Solar Storm + Magnetic Pole Flip = Doomsday (EMP style)

Do you know that Earth’s protective magnetic field is weakening at a rate of 5 percent per decade? And there is nothing we can do about it.

Is It Time to Panic? No!

Our magnetic poles might be flipping. According to the European Space Agency (ESA), in the 21st century, the movement of the magnetic north pole has increased to about 65 km (40 miles) per year from earlier about 10 km ( 7 miles) a year. Considering that the last pole reversal, The Brunhes–Matuyama reversal, happened about 780 000 years ago, we are due for a change.

The reversals indeed lead to the weakening of Earth’s magnetosphere, but there is really no need to panic. Earth and life on it survived just fine during the previous reversals.

Reversals are the rule, not the exception. Earth has settled in the last 20 million years into a pattern of a pole reversal about every 200,000 to 300,000 years, although it has been more than twice that long since the last reversal. A reversal happens over hundreds or thousands of years, and it is not exactly a clean back flip. Magnetic fields morph and push and pull at one another, with multiple poles emerging at odd latitudes throughout the process. Scientists estimate reversals have happened at least hundreds of times over the past three billion years. And while reversals have happened more frequently in “recent” years, when dinosaurs walked Earth a reversal was more likely to happen only about every one million years.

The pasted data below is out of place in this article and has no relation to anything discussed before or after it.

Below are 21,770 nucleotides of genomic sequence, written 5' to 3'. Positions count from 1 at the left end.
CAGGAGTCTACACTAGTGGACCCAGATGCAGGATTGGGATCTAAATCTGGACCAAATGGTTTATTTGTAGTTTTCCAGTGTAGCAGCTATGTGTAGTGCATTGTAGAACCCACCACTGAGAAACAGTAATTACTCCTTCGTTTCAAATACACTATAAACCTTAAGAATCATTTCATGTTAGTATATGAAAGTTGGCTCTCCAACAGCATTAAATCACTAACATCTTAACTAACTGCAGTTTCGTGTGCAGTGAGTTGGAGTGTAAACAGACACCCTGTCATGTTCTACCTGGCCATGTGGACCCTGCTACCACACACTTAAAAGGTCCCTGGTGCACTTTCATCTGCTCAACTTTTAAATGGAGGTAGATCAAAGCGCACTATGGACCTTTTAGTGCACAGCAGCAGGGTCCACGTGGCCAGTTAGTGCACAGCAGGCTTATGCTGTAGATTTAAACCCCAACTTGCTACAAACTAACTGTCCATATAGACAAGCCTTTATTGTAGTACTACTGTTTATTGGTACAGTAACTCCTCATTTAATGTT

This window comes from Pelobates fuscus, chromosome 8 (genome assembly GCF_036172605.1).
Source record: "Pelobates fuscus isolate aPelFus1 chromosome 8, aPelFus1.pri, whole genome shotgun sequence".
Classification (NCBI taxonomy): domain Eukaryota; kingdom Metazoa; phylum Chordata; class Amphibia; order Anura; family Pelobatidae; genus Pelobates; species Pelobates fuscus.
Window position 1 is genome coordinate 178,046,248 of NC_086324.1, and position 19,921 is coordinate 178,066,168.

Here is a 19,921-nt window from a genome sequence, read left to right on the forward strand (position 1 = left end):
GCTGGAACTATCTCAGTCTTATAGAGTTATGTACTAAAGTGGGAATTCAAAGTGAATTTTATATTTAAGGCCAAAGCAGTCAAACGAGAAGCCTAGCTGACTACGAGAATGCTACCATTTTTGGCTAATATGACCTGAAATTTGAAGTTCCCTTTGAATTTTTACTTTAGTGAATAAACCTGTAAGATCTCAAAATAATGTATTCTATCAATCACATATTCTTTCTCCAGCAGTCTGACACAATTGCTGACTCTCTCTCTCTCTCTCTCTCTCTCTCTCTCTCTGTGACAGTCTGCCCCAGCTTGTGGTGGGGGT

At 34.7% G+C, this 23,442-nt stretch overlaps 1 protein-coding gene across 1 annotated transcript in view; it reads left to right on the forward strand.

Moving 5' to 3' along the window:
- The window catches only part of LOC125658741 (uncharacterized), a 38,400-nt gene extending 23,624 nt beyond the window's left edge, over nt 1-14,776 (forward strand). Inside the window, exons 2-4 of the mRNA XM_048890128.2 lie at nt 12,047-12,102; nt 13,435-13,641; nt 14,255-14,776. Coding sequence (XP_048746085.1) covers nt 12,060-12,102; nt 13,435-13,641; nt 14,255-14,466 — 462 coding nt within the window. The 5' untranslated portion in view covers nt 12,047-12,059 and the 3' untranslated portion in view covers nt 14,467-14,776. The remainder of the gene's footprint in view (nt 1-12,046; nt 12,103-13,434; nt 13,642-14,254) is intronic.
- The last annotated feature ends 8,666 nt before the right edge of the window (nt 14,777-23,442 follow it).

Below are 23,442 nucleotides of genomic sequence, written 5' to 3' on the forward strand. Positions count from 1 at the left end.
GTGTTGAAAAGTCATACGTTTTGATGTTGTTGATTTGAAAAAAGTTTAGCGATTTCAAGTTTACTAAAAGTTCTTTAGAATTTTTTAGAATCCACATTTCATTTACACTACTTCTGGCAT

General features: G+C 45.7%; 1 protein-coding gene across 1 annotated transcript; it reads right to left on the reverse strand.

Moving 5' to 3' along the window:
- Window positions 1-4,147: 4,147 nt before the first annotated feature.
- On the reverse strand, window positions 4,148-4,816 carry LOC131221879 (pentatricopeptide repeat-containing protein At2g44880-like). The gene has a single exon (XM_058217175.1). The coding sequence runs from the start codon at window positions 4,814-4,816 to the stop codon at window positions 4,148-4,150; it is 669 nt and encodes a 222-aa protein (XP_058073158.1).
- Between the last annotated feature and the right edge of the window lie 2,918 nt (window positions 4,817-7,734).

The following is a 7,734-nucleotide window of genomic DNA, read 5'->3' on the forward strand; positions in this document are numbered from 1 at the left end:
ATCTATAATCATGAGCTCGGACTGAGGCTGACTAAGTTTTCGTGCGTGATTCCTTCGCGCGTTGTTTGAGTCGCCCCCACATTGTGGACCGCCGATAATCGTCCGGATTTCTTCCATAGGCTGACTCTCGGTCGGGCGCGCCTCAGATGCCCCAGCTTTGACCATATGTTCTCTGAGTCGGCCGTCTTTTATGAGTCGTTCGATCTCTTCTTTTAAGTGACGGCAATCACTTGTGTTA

Even during the reversal, the magnetic field protects Earth’s inhabitants from cosmic radiation. Only an incredibly huge Solar storm can possibly affect us. Although, there is no evidence that the life would be destroyed or even significantly harmed. But human civilisation is less resilient than life in general. Under certain circumstances, humankind might face an apocalyptic scenario, an EMP style.

The Beauty of Solar Storms

Artist's depiction of an active sun that has released a coronal mass ejection (CME).

Artist’s depiction of an active sun that has released a coronal mass ejection (CME).
CMEs are magnetically generated solar phenomenon that can send billions of tons of solar particles, or plasma, into space that can reach Earth one to three days later and affect electronic systems in satellites and on the ground || NASA

On the night of the 1 September 1859, the world witnessed one of the most glorious auroras in recorded history. Moreover, even tropical regions could enjoy that spectacular show. Unfortunately, it was hard to share that experience with others due to massive telegraph system failures around the globe. Both the beautiful sky performance and the telegraph malfunction were caused by the most massive solar storm in recent history — the Carrington Event.